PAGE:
Even Cronin blinked when it came to debating whether Haughey had any taste when it came to art. While he didn't like the word, he admitted that his adored patron was sadly deficient in this area - and a cursory look at the interior of Kinsealy confirms this. Indeed, if Haughey had any taste at all he would surely have destroyed the hugely risible portrait of him by Edward McGuire. It depicts Haughey as squireen, with top hat astride a horse, flanked by an Irish wolfhound, against the background of his Gandon pile. It was surely painted with malicious intent by McGuire - it captures the ridiculous o'erweening vanity of the corrupt little prick.

Bobby Ballagh was also interviewed and seemed to have some affection for the old crook. His portrait, set at an ard-fheis showed Haughey as a Mussolini-like figure with Haughey's head about to disappear up the nose of the great banner of himself behind the stage. Ballagh's work is too flat to convey character or personality, but it is suggestive of the way Haughey managed his party.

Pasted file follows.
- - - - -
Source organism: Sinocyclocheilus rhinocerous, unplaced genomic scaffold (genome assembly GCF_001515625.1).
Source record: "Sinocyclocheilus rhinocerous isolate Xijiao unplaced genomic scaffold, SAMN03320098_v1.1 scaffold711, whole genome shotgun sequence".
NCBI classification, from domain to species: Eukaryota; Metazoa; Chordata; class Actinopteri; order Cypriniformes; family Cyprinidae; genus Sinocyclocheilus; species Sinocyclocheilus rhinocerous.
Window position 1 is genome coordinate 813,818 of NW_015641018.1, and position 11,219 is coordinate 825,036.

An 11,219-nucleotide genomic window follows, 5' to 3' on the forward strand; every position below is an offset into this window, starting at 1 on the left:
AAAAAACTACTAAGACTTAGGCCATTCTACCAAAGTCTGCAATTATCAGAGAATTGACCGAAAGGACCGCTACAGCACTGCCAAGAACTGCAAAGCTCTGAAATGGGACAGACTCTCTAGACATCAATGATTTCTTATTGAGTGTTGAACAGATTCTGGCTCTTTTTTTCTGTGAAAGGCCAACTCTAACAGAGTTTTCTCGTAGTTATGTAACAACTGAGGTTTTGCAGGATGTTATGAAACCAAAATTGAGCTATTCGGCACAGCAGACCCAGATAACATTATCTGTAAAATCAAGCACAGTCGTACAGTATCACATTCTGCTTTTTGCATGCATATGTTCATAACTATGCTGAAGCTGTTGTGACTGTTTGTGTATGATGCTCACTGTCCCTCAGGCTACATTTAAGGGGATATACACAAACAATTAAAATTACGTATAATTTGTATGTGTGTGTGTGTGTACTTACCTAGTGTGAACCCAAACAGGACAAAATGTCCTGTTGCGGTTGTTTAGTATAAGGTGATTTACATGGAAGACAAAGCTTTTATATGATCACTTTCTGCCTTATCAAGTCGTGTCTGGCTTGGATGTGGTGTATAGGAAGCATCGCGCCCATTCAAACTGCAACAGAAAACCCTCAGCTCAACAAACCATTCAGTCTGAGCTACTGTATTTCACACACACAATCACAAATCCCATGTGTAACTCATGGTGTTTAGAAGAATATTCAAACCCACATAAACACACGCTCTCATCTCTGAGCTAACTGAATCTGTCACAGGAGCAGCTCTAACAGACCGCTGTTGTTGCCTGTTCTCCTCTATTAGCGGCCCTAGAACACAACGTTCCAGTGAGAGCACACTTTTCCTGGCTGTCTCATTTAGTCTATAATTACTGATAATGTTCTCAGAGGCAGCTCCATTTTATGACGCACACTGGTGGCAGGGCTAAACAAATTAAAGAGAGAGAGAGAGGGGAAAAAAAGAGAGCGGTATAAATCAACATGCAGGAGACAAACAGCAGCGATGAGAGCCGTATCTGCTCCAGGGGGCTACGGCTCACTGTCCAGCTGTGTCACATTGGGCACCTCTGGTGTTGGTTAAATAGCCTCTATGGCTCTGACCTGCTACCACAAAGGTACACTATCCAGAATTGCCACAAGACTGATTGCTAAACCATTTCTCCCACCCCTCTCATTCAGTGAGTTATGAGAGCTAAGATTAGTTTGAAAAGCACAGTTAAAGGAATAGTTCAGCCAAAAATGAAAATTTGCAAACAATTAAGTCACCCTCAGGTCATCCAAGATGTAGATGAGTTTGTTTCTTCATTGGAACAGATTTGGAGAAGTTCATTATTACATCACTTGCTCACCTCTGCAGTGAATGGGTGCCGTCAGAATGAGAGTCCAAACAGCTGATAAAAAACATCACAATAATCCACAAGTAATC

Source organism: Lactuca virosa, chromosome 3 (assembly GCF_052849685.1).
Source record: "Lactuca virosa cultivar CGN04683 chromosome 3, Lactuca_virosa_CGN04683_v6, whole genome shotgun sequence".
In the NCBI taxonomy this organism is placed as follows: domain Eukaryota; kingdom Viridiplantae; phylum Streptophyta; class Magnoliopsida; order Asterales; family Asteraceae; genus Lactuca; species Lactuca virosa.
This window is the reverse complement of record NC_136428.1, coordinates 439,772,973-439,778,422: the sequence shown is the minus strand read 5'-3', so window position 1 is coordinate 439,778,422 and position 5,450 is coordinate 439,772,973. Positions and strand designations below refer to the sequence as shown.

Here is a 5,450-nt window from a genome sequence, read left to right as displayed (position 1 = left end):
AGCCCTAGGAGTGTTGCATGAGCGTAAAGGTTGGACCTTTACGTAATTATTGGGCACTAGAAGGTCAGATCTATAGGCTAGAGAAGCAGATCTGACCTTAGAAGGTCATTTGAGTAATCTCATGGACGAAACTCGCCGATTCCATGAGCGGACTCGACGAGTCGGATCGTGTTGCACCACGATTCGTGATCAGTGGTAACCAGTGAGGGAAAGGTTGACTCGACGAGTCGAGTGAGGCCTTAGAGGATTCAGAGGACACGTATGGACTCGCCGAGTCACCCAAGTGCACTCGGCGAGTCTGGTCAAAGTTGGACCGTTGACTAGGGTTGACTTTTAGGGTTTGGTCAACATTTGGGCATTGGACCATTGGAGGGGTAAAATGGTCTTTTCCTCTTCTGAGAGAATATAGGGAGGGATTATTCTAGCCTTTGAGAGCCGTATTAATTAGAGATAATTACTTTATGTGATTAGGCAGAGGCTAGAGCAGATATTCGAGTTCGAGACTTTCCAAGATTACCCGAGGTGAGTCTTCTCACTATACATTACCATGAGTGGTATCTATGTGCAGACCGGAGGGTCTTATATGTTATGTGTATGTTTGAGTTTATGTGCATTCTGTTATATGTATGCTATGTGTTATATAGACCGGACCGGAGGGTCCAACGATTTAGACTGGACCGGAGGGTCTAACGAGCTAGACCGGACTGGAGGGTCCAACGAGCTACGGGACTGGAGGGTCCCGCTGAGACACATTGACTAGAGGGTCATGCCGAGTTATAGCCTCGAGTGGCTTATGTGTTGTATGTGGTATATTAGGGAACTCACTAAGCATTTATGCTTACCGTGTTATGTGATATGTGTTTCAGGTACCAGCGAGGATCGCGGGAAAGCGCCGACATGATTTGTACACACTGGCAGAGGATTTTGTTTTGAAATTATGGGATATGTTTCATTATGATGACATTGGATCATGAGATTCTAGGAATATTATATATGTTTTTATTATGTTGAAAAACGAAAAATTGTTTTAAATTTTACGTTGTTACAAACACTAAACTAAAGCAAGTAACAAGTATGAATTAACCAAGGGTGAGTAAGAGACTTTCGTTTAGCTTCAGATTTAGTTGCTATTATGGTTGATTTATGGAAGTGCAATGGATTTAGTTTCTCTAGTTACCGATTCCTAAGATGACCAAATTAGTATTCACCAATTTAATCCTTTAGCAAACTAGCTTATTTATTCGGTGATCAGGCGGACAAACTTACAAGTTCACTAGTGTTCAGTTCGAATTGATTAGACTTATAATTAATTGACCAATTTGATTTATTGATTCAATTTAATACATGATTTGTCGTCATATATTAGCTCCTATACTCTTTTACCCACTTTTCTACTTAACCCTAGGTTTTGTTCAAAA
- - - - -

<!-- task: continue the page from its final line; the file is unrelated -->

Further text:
Haughey's main claims to fame in the arts world were Aosdana and the tax emption for artists. His motivation, revealingly, was to bring artists into society at large and not have them sniping disconsolately from the wings. The role of the artist as outsider was obviously not of interest to him; and quickly forgotten by the likes of Francis Stuart when it came to getting a few bob. Medh Ruane was in the Arts Council for a lot of Haughey's period in office. She claimed that they were starved of funding during this period and any extra money Haughey gave them was for pet projects he personally got involved in - more self aggrandisment. He favoured art and literature so things like film, dance and music all suffered during his reign.